How to Make Time for Cooking? Turn Off the Tube

There's been talk about how cooking is in the elites-only club. I've heard plenty of this sentiment anecdotally, and I've seen it expressed in so-called studies--especially since last fall, when a report was released that said cooking made women (yep, just women) more stressed out.
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There's been talk about how cooking is in the elites-only club. I've heard plenty of this sentiment anecdotally, and I've seen it expressed in so-called studies--especially since last fall, when a report was released that said cooking made women (yep, just women) more stressed out. These findings created a ripple of headlines in the news, prompting many to agree with said notion that cooking at home--at least nowadays--is usually reserved for the privileged, for the wealthy, for those who simply have more spare time on their hands. Okay, time equals luxury. It's a ages-old edict, and spare time happens to be one of the most important factors in determining when civilization went from being nomadic herds of hunter-gatherers to forming a society. In essence, to creating a culture.

I get it. When we have less time, we cook less. But that taken individually is not the reality of today's society, or culture. We enlist practically slave-laborers to do the bruntwork of food production behind shiny facades--in the field, factory, or in the restaurant's back of house.

So where does today's spare time go? Increasingly, it's not towards cooking. It's TV.

It seems that TV-watching has never had better days for public acceptance since its inception. We're in a golden age of television, they say. You can stream the best quality entertainment out there from a home device. Watching TV is human and almost necessary--unless you're stern parents holding out on instilling your childrens' habits. Why do you see satellite dishes propped on single-story shacks in the most desolate places? It may be a changing of technological guards that the Internet has recently been deemed a public utility by the FCC. Certainly, some sort of connection with news and media is a right for all.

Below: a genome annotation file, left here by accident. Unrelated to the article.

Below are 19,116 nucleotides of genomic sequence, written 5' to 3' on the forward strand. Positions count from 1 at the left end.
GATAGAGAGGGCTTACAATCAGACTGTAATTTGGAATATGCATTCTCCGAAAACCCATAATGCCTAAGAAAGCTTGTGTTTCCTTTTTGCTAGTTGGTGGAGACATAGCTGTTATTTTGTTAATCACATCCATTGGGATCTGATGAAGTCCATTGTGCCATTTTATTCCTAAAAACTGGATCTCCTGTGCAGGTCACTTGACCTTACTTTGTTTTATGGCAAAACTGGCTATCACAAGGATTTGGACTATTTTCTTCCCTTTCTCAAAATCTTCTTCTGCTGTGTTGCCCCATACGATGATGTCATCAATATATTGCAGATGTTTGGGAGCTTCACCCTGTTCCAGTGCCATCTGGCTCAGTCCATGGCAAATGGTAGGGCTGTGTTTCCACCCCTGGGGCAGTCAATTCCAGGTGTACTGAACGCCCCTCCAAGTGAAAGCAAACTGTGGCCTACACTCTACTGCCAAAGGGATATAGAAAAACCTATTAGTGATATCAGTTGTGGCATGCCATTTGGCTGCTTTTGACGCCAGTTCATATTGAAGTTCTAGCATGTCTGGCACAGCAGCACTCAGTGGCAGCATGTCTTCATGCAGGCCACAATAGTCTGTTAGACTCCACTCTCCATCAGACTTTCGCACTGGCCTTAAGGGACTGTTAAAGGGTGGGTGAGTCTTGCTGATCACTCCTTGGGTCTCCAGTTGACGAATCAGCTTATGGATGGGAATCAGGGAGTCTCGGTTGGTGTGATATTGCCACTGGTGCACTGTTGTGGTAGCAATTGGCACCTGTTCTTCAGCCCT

But I'm not talking about media for the sake of civil service. I'm talking about entertainment. You're reading entertainment right now, and we all do it anyway. Because we have the time.

Well, not all the time. Sometimes we just don't have time to run to the grocery store. Sometimes it's too far away, and we don't have any leftovers or pantry goods from the last time we went there in order to make dinner with. So we order takeout because it's easiest and saves us from stress. But I wonder about the wide accessibility of TV (or its digital successors), and if it's all too easy to make time for it instead since all that's involved is flipping a switch.

We might look instead at studies that show the psycholigical satisfaction of making meals to fulfill your family's nourishment instead. Yes, there are many.

Or, before you cancel your dinner parties, hear me out a sec. I don't own a TV and haven't for 8 years, mostly because I didn't want to pay for cable back when. I've resisted subscribing to any "prime" entertainment like Netflix or Hulu mostly because I don't want to get sucked into spending lots of time following some series. Maybe that's not human but I think eating is more human than entertainment, and it can serve the latter purpose for me, too.

Sure, I'm someone who shares an apartment with one dog only, and you can judge that however. But I have been writing recipes focused on practicality and economically meeting one's dietary needs for more than eight years here and elsewhere because let's just say I have the time to try them out. And to see the results. I want them to show that you don't have to opt for a KFC bucket or Happy Meal when it's a happy, quick time in which you can make a grand meal yourself. I wouldn't be so bold as to write this if it weren't something I've tested for two years of not eating out in New York.

Certainly not everyone who isn't cooking at home is instead spending their spare time watching the telly. The debate goes much further than that. To people who work two jobs while raising kids and barely have time to flop on bed each night. Or the family featured in Food, Inc. who found that grabbing fast food on their long commute to a long day of work was the most time-efficient (and hence cost-efficient) way to feed their kids.

The act of cooking is not to blame for institutional challenges surrounding poverty.

I can't stress that enough. And yet the logic is slipping. Along with that, farmers markets are not to blame for a dearth of time in the middle of the day to go shopping at them. But I think the association of spare time and slow foods with the upper classes who can afford to take advantage of them drives a lot of the disdain.

Taking back time from TV to the kitchen can add hours to the week, and plenty cash.

That goes for on-demand or premium cable, specialty formats like flatscreen and home theaters, or enrolling in subscription entertainment services. These popular leisure expenditures cost both money and mucho time (because after you've invested the money in the format, don't you want to get its worth by watching all the time you can spare to?).

In short, there is much to talk about when it comes to wage equality, a shrinking middle class and disparity of free time. But when we do have time, I think a fulfilling (rather than stressful) way to spend it is by eating well through preparing stuff by yourself. It doesn't even have to cost as much time as a TV drama, nor the drama therein. Perhaps the popular shortcut for cooking, "TV dinners" is somehow to blame for all of this.

Cross-posted from Not Eating Out In New York

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